Is it ok for my teenager to watch Bridgerton season three and should I talk with them about it?


Kate on May 29, 2024

Rated 16 with the content warning sex scenes might cause some parents of younger teens to let out a sigh of relief knowing your child isn’t allowed to watch this show while others might be asking what happens if they do see it? If you have older teens you might question if it’s appropriate for your 16 year old to watch and should you be talking with them about it?

The sex scenes in the first part of season three as with season one could be described as hot and steamy perhaps Mills and Boon-esque with lots of heavy breathing and close ups of lips and hands caressing bodies. Whilst both the sexual intercourse and oral sex is implied, and the majority of the scenes take place under covers or with women clothed either in lingerie or fully dressed there are a few more explicit scenes showing breasts being kissed. The sex scenes are central to the appeal of the genre with the climax (pun intended) of the first season ending with the long-awaited carriage sex scene between long standing central character Penelope Featherington and Colin Bridgerton.

Some parents might be asking if they should watch the show with their teenager and I wonder if the above description answered your question? Talking about sex can be awkward not only for teenagers but also for us parents let alone sitting next to each other on the couch watching such titillating examples of intimacy. What we know from talking to parents about our research into pornography and young people is that there is a lot of awkwardness talking about sex and that if we are not careful about how we approach the subject it might shut it down before its begun. So perhaps a Bridgerton viewing party with your older teen isn’t the way to go but that doesn’t mean it’s not an excellent opportunity to talk about sex and relationships.

While the sex shown in Bridgerton may seem unrealistic and far from our own reality – why would a woman want to be presented to society for the sole reason to be married off? What we see in these scenes is sex that is grounded in pleasure with examples of what consent looks like. In the carriage scene for instance Penelope and Colin maintain eye contact as a means of checking in with each other with Penelope nodding to show that she wants him to go further. These are examples of sex that can provide a counter narrative to online pornography that our three part youth focused research project shows is a tool many young people are using to learn about sex. Explicit consent and pleasure of all involved is not something that is shown in porn. Counter narratives are important for young people to be able to access.

Now they don’t need to watch Bridgerton to receive these messages. As I said before it may be too cringe worthy or uncomfortable to watch it any where near their parents. But we can be using shows like Bridgerton as a springboard for conversation. Even with younger teens we can start conversations about articles we have read (or blogs like this one) that talk about the content of the series and maybe whether they think a 16 rating is appropriate given the access young people have to online porn.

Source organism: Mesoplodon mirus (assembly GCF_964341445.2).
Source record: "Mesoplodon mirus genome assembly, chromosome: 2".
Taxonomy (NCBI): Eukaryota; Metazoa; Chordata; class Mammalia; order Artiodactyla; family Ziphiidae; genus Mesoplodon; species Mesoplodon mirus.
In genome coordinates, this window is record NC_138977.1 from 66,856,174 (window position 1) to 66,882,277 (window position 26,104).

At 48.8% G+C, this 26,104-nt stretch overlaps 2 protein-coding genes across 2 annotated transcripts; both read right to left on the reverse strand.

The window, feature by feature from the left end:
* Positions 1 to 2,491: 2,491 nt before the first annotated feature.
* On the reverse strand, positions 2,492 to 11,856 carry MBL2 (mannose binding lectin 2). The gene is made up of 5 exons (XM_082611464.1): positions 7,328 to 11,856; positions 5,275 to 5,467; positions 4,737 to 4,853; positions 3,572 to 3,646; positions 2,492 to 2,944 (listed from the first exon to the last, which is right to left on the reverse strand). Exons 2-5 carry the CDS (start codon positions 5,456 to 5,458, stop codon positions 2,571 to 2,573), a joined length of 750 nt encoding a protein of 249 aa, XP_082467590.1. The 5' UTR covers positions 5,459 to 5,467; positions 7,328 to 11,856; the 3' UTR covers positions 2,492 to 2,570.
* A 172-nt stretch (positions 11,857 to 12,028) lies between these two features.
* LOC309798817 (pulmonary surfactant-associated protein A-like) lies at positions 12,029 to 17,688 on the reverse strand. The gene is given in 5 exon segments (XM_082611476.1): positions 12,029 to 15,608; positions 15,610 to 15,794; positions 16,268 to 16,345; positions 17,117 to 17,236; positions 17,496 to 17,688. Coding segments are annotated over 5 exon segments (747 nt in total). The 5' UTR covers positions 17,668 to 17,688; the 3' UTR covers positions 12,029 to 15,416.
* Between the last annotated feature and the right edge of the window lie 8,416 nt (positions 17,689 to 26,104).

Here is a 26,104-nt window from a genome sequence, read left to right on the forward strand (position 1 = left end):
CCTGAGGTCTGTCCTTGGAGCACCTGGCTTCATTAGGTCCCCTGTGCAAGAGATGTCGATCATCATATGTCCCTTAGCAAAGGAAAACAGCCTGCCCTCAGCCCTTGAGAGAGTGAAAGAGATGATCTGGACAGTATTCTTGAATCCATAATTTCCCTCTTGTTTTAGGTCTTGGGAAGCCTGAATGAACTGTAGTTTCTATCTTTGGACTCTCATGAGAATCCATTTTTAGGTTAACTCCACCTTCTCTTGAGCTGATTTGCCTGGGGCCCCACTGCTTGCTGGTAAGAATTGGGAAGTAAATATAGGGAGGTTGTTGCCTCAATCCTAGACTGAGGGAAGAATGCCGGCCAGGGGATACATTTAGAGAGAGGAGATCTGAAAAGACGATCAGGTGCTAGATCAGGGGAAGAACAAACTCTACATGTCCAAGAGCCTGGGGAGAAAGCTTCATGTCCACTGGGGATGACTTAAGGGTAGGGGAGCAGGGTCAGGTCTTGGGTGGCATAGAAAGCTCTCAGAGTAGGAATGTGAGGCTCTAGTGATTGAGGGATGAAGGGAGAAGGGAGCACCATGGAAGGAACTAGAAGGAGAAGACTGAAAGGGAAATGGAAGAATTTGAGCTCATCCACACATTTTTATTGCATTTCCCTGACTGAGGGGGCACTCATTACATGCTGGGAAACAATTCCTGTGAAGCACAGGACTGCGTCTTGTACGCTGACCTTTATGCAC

Other conversations starters could include; Do they think shows like Bridgerton show healthy relationships? Which characters are the best examples of this? Can healthy relationships exist when the man holds all the power and status? What do they know about consent? Are there other shows or films they have seen that show consent? What about pleasure, is this something we see in shows and films? Where are young people are getting information about sex and relationships? In a perfect world where would we get information about sex and relationships?

And yes, these conversations can be tricky and make us adults feel uncomfortable or embarrassed as many of us didn’t grow up with an open dialogue about sex and relationships. This is where I want to reassure you that whilst being uncomfortable, this kōrero is extremely worthwhile and can have a positive impact on your child’s relationships both now and in the future – the payoff is really that great.

On the back of that I also need to note that these are not one-off conversations (sorry!) Instead, this kōrero happens little and often, changing with the age and stage of your child. The more you talk about sex and relationships in your whānau the more normalised it becomes and little by little it can become less awkward.

So gentle reader, take every opportunity you can to talk with your young person about sex and relationships and Bridgerton might just be one!

For more information on how to have conversations about what young people are watching and also about pornography head to our website:

Bridgerton, season three, part one (featured decision)

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